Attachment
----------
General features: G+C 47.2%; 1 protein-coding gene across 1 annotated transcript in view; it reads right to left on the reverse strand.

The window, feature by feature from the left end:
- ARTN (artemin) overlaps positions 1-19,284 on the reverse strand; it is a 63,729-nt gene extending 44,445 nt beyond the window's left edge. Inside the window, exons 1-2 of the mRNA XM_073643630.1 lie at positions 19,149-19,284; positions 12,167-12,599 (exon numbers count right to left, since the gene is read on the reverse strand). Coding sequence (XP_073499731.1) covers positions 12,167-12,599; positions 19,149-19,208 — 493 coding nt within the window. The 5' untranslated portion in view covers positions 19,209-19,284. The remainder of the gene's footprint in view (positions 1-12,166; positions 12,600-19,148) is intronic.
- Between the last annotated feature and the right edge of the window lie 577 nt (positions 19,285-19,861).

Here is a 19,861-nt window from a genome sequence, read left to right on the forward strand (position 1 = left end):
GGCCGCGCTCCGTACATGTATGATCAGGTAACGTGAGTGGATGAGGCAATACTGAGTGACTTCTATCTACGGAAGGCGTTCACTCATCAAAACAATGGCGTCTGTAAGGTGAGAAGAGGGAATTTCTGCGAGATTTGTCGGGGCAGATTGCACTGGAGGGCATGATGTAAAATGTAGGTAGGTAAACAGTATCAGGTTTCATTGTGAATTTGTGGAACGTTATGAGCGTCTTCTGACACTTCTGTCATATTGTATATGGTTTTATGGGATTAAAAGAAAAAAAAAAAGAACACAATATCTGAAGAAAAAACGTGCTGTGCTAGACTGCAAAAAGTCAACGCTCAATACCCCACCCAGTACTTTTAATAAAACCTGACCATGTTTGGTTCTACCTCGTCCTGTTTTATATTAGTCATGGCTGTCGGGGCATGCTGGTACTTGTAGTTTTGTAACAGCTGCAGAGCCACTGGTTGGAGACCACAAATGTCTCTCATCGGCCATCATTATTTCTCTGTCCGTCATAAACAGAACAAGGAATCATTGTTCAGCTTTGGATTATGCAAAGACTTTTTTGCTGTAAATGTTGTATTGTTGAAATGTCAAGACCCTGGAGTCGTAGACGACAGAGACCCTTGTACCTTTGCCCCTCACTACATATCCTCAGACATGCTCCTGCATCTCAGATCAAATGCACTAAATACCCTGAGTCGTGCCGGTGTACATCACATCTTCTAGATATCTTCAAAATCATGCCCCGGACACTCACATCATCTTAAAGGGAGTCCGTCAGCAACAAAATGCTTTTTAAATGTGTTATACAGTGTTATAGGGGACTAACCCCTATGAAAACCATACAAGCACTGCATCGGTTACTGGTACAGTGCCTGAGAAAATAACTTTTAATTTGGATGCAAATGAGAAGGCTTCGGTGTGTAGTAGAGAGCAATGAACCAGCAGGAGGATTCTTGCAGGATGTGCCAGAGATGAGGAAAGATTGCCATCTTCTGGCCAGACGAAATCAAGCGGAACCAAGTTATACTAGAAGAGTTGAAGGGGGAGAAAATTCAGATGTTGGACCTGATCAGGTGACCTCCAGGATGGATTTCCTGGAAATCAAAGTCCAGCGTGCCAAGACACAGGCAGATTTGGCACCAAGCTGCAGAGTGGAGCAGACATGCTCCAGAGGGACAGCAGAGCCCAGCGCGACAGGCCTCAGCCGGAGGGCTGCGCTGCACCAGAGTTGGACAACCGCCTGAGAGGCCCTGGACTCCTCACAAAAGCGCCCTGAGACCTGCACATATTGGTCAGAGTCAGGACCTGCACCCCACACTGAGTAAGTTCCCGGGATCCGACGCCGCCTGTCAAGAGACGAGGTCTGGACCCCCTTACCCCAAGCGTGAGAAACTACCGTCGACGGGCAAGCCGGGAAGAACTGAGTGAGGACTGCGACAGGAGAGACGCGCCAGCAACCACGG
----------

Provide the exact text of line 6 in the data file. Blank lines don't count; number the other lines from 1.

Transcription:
GGCCGCGCTCCGTACATGTATGATCAGGTAACGTGAGTGGATGAGGCAATACTGAGTGACTTCTATCTACGGAAGGCGTTCACTCATCAAAACAATGGCGTCTGTAAGGTGAGAAGAGGGAATTTCTGCGAGATTTGTCGGGGCAGATTGCACTGGAGGGCATGATGTAAAATGTAGGTAGGTAAACAGTATCAGGTTTCATTGTGAATTTGTGGAACGTTATGAGCGTCTTCTGACACTTCTGTCATATTGTATATGGTTTTATGGGATTAAAAGAAAAAAAAAAAGAACACAATATCTGAAGAAAAAACGTGCTGTGCTAGACTGCAAAAAGTCAACGCTCAATACCCCACCCAGTACTTTTAATAAAACCTGACCATGTTTGGTTCTACCTCGTCCTGTTTTATATTAGTCATGGCTGTCGGGGCATGCTGGTACTTGTAGTTTTGTAACAGCTGCAGAGCCACTGGTTGGAGACCACAAATGTCTCTCATCGGCCATCATTATTTCTCTGTCCGTCATAAACAGAACAAGGAATCATTGTTCAGCTTTGGATTATGCAAAGACTTTTTTGCTGTAAATGTTGTATTGTTGAAATGTCAAGACCCTGGAGTCGTAGACGACAGAGACCCTTGTACCTTTGCCCCTCACTACATATCCTCAGACATGCTCCTGCATCTCAGATCAAATGCACTAAATACCCTGAGTCGTGCCGGTGTACATCACATCTTCTAGATATCTTCAAAATCATGCCCCGGACACTCACATCATCTTAAAGGGAGTCCGTCAGCAACAAAATGCTTTTTAAATGTGTTATACAGTGTTATAGGGGACTAACCCCTATGAAAACCATACAAGCACTGCATCGGTTACTGGTACAGTGCCTGAGAAAATAACTTTTAATTTGGATGCAAATGAGAAGGCTTCGGTGTGTAGTAGAGAGCAATGAACCAGCAGGAGGATTCTTGCAGGATGTGCCAGAGATGAGGAAAGATTGCCATCTTCTGGCCAGACGAAATCAAGCGGAACCAAGTTATACTAGAAGAGTTGAAGGGGGAGAAAATTCAGATGTTGGACCTGATCAGGTGACCTCCAGGATGGATTTCCTGGAAATCAAAGTCCAGCGTGCCAAGACACAGGCAGATTTGGCACCAAGCTGCAGAGTGGAGCAGACATGCTCCAGAGGGACAGCAGAGCCCAGCGCGACAGGCCTCAGCCGGAGGGCTGCGCTGCACCAGAGTTGGACAACCGCCTGAGAGGCCCTGGACTCCTCACAAAAGCGCCCTGAGACCTGCACATATTGGTCAGAGTCAGGACCTGCACCCCACACTGAGTAAGTTCCCGGGATCCGACGCCGCCTGTCAAGAGACGAGGTCTGGACCCCCTTACCCCAAGCGTGAGAAACTACCGTCGACGGGCAAGCCGGGAAGAACTGAGTGAGGACTGCGACAGGAGAGACGCGCCAGCAACCACGG